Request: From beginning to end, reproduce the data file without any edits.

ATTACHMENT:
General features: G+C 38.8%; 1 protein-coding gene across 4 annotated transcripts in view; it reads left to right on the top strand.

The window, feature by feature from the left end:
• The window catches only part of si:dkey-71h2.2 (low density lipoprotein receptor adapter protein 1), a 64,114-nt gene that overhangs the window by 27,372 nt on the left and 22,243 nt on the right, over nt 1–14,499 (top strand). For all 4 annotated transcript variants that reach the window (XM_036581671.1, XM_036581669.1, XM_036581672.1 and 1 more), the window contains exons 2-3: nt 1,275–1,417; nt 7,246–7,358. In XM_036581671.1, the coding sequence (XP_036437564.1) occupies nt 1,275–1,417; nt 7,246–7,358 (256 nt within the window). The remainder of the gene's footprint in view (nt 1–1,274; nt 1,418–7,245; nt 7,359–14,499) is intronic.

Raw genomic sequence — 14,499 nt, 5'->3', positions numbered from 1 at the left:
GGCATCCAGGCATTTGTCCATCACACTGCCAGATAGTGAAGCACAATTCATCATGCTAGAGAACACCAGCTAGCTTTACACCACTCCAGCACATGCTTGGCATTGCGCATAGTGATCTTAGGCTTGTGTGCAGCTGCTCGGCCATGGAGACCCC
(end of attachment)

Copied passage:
General features: G+C 38.8%; 1 protein-coding gene across 4 annotated transcripts in view; it reads left to right on the top strand.

The window, feature by feature from the left end:
• The window catches only part of si:dkey-71h2.2 (low density lipoprotein receptor adapter protein 1), a 64,114-nt gene that overhangs the window by 27,372 nt on the left and 22,243 nt on the right, over nt 1–14,499 (top strand). For all 4 annotated transcript variants that reach the window (XM_036581671.1, XM_036581669.1, XM_036581672.1 and 1 more), the window contains exons 2-3: nt 1,275–1,417; nt 7,246–7,358. In XM_036581671.1, the coding sequence (XP_036437564.1) occupies nt 1,275–1,417; nt 7,246–7,358 (256 nt within the window). The remainder of the gene's footprint in view (nt 1–1,274; nt 1,418–7,245; nt 7,359–14,499) is intronic.

Raw genomic sequence — 14,499 nt, 5'->3', positions numbered from 1 at the left:
GGCATCCAGGCATTTGTCCATCACACTGCCAGATAGTGAAGCACAATTCATCATGCTAGAGAACACCAGCTAGCTTTACACCACTCCAGCACATGCTTGGCATTGCGCATAGTGATCTTAGGCTTGTGTGCAGCTGCTCGGCCATGGAGACCCC